[151]       It is not rocket science, is it? It is good solid advice about areas where the news media, and particular elements of the news media, consistently underperform and misrepresent science. That gives me heart, in that these guidelines would be quite easy to follow, but it also worries me, because if they are easy to follow, why are they not being followed by everybody? Your previous question gives us an indication of that. There are serious ideological and, I think, financial reasons why these guidelines are not followed. Sensationalist, controversial and exaggerated public health coverage seems to sell papers better than measured, evidence-based, myth-busting public health coverage. That is something that is just very difficult to get around.


[152]       Kirsty Williams: However, it is not just the papers. It is not so long ago that I listened to a Radio Wales phone-in programme about the HPV vaccine, and the guest on the programme was a religious campaigner who was objecting to the science from a religious and personal perspective. That person was the main guest on the phone-in, so it is easy to blame the tabloid press—


[153]       Dr Williams: It is not just the tabloids.


[154]       Kirsty Williams: Mainstream, licence-fee-funded media can also fall into these traps.


[155]       Dr Williams: I am talking mainly about news coverage here, and the kind of science reporting that gets done by journalists at all news institutions. You are absolutely right—the BBC did not have clean hands on this. It balanced its stories a lot and has to share part of the responsibility.


[156]       William Graham: Could we have those guidelines in evidence?


[157]       David Rees: Will you be able to provide a copy of those guidelines?


[158]       Dr Williams: Yes. It is a one-pager.


[159]       David Rees: Lindsay, you had a short question.


[160]       Lindsay Whittle: It is just a very small question. Clearly, relationships between Government and the media are good and bad at times. If it is a good story and your name is in it, the politician is happy, but if it is a bad story and your name is in it, you are not happy, and that is the end of it, is it not? It is as simple as that, really.


[161]       Kirsty Williams: Leighton thrives on both. [Laughter.]


[162]       Lindsay Whittle: Maybe. I am concerned that we have heard evidence from Dr Hillier—I think that was his name—that patients are coming into his surgery saying, ‘Mind your own business’, when asked about vaccination. That frightens me.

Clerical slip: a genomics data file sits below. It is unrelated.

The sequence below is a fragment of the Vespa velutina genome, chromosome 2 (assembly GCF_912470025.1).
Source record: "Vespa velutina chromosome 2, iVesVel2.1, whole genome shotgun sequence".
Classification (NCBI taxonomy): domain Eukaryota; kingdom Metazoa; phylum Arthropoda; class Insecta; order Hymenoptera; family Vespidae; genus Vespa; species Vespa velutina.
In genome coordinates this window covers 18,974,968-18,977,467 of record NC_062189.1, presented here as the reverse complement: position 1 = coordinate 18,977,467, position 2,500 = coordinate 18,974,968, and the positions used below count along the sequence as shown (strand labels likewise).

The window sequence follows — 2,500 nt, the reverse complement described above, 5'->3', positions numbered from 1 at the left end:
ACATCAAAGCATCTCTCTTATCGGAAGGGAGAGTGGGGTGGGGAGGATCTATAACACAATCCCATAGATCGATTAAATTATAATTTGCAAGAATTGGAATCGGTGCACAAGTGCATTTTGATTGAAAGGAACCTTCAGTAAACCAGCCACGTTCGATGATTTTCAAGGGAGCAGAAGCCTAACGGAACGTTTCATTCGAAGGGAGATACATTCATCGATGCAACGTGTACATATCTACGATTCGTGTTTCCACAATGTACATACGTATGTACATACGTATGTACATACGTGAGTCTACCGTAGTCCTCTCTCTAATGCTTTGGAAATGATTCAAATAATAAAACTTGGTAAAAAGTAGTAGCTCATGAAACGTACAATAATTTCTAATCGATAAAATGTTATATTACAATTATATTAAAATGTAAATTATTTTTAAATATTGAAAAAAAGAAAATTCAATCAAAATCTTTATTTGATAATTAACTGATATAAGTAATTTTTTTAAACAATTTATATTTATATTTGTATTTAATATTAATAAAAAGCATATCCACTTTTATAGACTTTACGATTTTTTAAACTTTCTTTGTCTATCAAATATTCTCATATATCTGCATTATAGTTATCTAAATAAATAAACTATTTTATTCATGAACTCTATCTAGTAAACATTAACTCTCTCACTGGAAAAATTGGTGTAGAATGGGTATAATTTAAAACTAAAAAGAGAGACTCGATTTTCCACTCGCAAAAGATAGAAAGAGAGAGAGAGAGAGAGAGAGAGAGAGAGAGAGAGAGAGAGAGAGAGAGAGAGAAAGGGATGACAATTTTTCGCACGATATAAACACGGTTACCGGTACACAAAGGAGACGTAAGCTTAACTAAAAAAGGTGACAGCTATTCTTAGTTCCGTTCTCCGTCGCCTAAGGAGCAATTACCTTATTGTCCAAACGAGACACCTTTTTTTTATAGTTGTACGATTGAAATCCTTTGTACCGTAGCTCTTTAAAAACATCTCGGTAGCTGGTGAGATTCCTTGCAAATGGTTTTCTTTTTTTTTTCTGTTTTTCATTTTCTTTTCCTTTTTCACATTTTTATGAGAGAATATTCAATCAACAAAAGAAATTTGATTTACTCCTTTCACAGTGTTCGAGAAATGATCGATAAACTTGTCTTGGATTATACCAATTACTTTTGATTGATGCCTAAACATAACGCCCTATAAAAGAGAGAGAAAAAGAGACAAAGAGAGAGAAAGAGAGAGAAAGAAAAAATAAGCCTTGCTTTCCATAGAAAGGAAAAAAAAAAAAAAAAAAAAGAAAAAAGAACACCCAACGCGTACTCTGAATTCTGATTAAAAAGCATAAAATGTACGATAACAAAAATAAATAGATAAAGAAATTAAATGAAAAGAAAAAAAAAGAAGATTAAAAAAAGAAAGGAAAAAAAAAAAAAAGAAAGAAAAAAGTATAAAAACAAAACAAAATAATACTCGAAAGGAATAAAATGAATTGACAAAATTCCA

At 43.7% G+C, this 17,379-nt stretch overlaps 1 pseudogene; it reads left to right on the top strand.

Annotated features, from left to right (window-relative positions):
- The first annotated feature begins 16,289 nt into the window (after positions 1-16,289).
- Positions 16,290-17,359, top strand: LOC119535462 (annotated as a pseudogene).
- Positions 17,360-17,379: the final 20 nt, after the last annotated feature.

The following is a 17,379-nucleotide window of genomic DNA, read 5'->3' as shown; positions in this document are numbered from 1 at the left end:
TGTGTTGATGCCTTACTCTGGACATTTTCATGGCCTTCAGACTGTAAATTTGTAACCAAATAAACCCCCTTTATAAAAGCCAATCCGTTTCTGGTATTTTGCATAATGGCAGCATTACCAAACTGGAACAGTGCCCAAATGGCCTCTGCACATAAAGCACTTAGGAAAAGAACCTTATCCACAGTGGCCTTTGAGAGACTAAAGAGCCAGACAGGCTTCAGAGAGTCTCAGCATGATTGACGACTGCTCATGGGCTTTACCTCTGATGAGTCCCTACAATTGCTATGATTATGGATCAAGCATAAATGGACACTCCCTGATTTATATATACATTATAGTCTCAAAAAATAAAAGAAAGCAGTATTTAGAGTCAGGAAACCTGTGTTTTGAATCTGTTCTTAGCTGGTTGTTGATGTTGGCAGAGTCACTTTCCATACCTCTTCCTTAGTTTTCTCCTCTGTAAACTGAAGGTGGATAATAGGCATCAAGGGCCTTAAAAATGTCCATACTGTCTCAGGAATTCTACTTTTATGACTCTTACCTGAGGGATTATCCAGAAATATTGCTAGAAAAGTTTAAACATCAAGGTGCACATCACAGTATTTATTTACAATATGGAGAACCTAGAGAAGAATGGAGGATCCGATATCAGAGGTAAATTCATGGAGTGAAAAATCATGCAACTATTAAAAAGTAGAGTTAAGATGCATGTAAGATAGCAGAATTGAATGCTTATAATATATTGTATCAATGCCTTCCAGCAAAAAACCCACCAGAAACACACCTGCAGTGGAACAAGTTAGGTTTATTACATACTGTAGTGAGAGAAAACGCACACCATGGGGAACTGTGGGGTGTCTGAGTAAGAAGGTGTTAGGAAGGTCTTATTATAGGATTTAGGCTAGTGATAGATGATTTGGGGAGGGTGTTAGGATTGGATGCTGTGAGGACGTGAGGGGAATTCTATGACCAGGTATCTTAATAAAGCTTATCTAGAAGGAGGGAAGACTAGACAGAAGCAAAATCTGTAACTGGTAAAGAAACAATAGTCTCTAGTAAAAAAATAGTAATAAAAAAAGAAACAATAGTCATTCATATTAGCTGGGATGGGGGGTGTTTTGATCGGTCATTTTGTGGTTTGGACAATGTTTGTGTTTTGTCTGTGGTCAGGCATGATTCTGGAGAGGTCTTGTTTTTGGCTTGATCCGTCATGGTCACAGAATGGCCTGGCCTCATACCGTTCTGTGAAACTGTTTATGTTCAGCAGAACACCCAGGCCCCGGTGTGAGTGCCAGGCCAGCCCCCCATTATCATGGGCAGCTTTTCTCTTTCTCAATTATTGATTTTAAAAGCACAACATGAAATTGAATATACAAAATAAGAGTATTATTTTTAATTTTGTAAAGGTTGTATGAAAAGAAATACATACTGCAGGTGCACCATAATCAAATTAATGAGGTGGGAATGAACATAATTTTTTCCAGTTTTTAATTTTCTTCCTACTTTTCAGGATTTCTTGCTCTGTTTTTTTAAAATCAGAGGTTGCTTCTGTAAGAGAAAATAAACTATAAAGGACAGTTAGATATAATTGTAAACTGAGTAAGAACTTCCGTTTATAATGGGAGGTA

[163]       David Rees: Dr Millington.


[164]       Lindsay Whittle: I am sorry; I got his name totally wrong. I do apologise. They are saying, ‘Mind your own business’. If you are telling a health professional that, I wonder why you are even bothering to walk into the surgery itself. We had other written evidence that Facebook has had nearly half a million hits on this. Is Facebook the future? I am sorry to put journalists out of work, but there are journalists working on Facebook anyway. How could the Welsh Government work with the media, not just newspapers, but radio, television and Facebook, to get the message across that vaccination is necessary for the future to prevent another outbreak?


[165]       Dr Williams: I would recommend that, in terms of the mainstream media—the countable media—you work with groups like the Science Media Centre in London, which really has this down pat. It has good relationships with the news media in London and I am sure that it would be willing to work with the Welsh national and regional news media as well. In terms of Facebook and social media, there is very little you can do when it is not a journalist doing this; there is not much you can do when it is a journalist writing about public health or science in this way, but when it is individuals—you might want to call them ‘citizen journalists’—I am at a loss to give you any practical advice, I am afraid.


[166]       David Rees: Time has caught up with us. Dr Williams, thank you very much for your evidence and for attending today. It has been very helpful to give us an indication of where we have come from, in the sense of how this was reported many years ago. Thank you very much for that. You will receive a copy of the transcript to check for any factual inaccuracies.


[167]       I adjourn the meeting, under Standing Order No. 17.47, for a short break of five minutes.


Gohiriwyd y cyfarfod rhwng 10.41 a.m. a 10.49 a.m.

The meeting adjourned between 10.41 a.m. and 10.49 a.m.


[168]       David Rees: Welcome back. I welcome our witnesses for the next session. I ask you to introduce yourselves and tell us which body you represent.


[169]       Dr Bedford: I am Helen Bedford, and I am a senior lecturer at the Institute of Child Health at University College London.


[170]       Mr Morris: I am Nick Morris; I am responsible for policy and campaigns work for Sense Cymru.


[171]       Mr McGill: I am Joff McGill; I work for Sense and I take a lead on rubella and rubella immunisation issues.


[172]       David Rees: Thank you for coming this morning. Normally, we would give you an opportunity to present your introductions, but we have a very tight schedule today, so we will go straight into questions, if that is okay.